A common cause of relapse in schizophrenia is “difficulty managing high levels of stress,” according to Susan Gingerich, MSW, a psychotherapist who works with individuals with schizophrenia and their families.
Learning to manage stress isn’t just important for preventing relapse; it’s also important because stress is an inevitable part of facing new challenges and working to accomplish personal goals — “what recovery is all about,” write Gingerich and clinical psychologist Kim T. Mueser, Ph.D, in their book The Complete Family Guide to Schizophrenia.
Learning to navigate stress healthfully is key for family and friends, too. Having a loved one with schizophrenia can be stressful. Taking care of yourself enhances your well-being and daily functioning. And it means you’re in a better, healthier place to help your loved one.
In their comprehensive book, Mueser and Gingerich share excellent tips for helping your loved one and yourself cope with stress (along with valuable information on schizophrenia and how you can support your loved one).
Here are those suggestions and insights on managing and alleviating stress.
Recognizing Stress Signs
What one person finds enjoyable, another can find stressful. In the same way, how people respond to stress will differ. For instance, one person might exhibit changes in mood, such as becoming depressed and anxious, while another person will show physical signs, such as experiencing headaches and a heightened heart rate.
So it’s important to talk to your loved about their individual signs of stress. Talk about your personal signs, as well. Create separate lists for each of your reactions to stress.
Reducing Sources of Stress
The authors suggest thinking about what situations were stressful for your loved one in the past. Then try to avoid that situation or modify it. If your loved one had a tough time at Thanksgiving last year, it might help to shorten their stay or not go next year.
It’s also helpful to support your loved one in creating a stimulating environment with reasonable expectations. For instance, rather than attend a day program three times a week, one man preferred volunteering twice a week delivering meals to housebound seniors.
Plus, it’s important that you take care of yourself. Eat nutrient-rich foods, get enough sleep, participate in physical activities and engage in fun hobbies. Help your loved one identify what kinds of activities they’d like to do, too.
As the authors point out, because of the negative symptoms of schizophrenia, individuals can have a hard time thinking of enjoyable activities. Talk with them about the activities they’ve enjoyed in the past.
Be sure to give yourself and your loved one credit. (Being self-critical just spikes your stress.)
Mueser and Gingerich note how one father acknowledges the positive things that happen on a daily basis: “I’m proud of how persistent my daughter has been in pursuing her art career in spite of the many difficulties she’s encountered. We both have a lot to learn about coping with this illness, but we’ve also come a long way.”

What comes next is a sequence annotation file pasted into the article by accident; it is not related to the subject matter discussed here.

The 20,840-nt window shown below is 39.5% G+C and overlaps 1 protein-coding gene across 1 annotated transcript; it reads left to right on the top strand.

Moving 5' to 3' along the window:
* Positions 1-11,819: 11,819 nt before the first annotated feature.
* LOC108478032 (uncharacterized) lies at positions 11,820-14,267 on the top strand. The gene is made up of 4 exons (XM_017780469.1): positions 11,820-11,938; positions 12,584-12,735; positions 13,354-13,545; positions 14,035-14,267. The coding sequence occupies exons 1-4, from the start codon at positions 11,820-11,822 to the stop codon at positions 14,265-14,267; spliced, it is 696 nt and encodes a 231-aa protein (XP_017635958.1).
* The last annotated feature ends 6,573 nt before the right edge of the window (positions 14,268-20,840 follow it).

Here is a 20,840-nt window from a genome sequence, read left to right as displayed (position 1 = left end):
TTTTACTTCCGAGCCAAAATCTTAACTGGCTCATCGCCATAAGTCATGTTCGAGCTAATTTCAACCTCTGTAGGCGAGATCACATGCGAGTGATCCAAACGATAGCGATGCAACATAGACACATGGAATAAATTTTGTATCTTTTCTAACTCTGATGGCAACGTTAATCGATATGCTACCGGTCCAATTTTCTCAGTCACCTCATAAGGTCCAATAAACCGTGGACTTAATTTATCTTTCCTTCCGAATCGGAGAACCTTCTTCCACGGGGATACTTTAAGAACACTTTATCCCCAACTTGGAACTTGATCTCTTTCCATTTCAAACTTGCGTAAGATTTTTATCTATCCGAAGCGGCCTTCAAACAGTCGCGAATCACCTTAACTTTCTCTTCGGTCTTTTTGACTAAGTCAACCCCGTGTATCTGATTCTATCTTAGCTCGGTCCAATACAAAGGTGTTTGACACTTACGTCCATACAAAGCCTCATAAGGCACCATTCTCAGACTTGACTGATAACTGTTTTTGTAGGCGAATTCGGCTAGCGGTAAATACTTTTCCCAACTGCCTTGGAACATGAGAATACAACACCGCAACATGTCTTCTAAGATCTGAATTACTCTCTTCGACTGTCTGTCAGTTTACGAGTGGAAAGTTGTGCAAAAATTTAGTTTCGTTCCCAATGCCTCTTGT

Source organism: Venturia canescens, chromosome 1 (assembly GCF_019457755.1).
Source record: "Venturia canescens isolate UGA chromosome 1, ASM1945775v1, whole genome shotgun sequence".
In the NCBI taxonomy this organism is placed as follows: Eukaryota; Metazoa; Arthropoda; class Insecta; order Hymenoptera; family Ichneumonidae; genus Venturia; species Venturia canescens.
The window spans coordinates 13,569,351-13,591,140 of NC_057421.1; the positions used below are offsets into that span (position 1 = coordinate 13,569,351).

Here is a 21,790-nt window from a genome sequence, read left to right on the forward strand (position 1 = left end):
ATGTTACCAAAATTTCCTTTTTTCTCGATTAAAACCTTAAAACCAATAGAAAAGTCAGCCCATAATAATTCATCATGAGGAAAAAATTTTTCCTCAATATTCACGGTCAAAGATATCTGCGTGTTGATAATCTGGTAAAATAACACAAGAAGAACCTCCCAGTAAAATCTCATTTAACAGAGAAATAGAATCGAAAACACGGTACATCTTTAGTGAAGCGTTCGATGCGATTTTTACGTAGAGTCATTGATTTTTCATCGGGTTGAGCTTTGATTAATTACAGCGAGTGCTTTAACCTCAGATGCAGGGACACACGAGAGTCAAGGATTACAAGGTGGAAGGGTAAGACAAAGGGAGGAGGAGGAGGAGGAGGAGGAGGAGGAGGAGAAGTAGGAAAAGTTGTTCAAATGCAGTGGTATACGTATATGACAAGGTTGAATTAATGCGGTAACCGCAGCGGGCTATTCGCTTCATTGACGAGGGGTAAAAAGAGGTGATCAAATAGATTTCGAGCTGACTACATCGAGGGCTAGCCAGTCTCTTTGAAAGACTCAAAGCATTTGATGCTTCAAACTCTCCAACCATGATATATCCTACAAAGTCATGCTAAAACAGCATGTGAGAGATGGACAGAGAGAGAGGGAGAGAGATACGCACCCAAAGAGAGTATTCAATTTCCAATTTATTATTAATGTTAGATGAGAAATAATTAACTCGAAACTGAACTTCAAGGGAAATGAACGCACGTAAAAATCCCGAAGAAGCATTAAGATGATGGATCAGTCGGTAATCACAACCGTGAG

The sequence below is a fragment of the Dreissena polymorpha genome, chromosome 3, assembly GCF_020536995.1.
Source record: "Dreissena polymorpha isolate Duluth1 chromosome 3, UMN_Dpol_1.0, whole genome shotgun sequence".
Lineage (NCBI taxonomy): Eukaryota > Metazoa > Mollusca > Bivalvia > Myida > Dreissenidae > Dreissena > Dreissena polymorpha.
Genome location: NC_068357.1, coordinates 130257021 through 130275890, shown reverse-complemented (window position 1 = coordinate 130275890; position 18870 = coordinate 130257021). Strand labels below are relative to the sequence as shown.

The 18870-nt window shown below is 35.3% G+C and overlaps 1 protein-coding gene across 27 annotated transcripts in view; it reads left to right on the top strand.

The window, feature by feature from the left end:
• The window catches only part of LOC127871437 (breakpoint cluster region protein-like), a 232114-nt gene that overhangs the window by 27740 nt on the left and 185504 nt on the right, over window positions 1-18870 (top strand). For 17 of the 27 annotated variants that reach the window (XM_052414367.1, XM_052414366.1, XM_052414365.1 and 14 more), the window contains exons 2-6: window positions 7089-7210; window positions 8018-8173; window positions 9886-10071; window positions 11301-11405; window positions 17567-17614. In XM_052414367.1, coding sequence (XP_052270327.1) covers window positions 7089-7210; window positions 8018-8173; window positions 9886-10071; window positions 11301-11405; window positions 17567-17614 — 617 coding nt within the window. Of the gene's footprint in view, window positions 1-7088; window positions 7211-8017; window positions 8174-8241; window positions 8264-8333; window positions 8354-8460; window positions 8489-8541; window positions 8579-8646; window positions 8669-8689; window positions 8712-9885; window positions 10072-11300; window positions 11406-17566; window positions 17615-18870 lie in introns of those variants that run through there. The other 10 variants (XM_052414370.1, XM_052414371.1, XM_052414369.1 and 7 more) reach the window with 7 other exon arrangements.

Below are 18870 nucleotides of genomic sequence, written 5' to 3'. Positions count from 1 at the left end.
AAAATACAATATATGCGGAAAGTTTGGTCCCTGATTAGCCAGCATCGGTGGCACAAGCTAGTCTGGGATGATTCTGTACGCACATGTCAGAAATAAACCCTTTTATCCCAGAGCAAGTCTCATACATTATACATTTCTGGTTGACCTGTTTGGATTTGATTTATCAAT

Learning to Cope with Stress
Emphasize the importance of your loved one communicating with others when they’re feeling stressed, since “these feelings can be an early warning sign of relapse,” according to the authors. Make sure you, too, are able to turn to individuals who understand your situation.
Have family meetings to talk openly about the stressor and brainstorm potential solutions. Learn to use relaxation techniques, such as deep breathing, progressive muscle relaxation and visualization (such as imagining a serene beach scene).
Self-defeating thoughts only bolster stress for both of you. Try to practice positive self-talk and teach your loved one to do the same.
Mueser and Gingerich share the example of a father helping his daughter reframe her hospitalization, which made her feel like a failure: “I’m sorry you had to go through that, but I’m proud of you for getting help when you needed it and for being so strong in dealing with this illness. You’re a survivor.”
Don’t underestimate the power of humor. Try to find the lighter side of a stressful situation, according to the authors. It’s not always – or usually – easy, but it helps with stress. Plus, you and your loved one can enjoy a funny film or sitcom to lessen stress.
For some people, religious services and prayer can be very helpful. For others being in nature may feel like a spiritual experience and shrink stress.
Again, regular exercise — around three times a week — that you enjoy is important for both of you. Journaling can provide a great source of stress relief. “Many people with schizophrenia say that writing down what they experience, think, and feel is an important outlet.”
See if your loved one is interested in listening to music or making music themselves, such as singing or taking lessons; visiting art exhibits or creating their own art; playing games with family and friends; and pursuing other hobbies.
As the authors emphasize, people with schizophrenia are “more sensitive to the effects of stress because it can trigger symptom relapses and rehospitalizations.” Helping your loved one deal with stress in a healthy way helps them pursue their personal goals and improves their life.
Plus, working together to develop healthy coping strategies can strengthen your relationship and gives you plenty of opportunities for savoring quality time.
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Last reviewed: By John M. Grohol, Psy.D. on 8 Mar 2014
Published on PsychCentral.com. All rights reserved.
Tartakovsky, M. (2014). Stress & Schizophrenia: How to Help Your Loved One & Yourself. Psych Central. Retrieved on November 1, 2014, from http://psychcentral.com/blog/archives/2014/03/08/stress-schizophrenia-how-to-help-your-loved-one-yourself/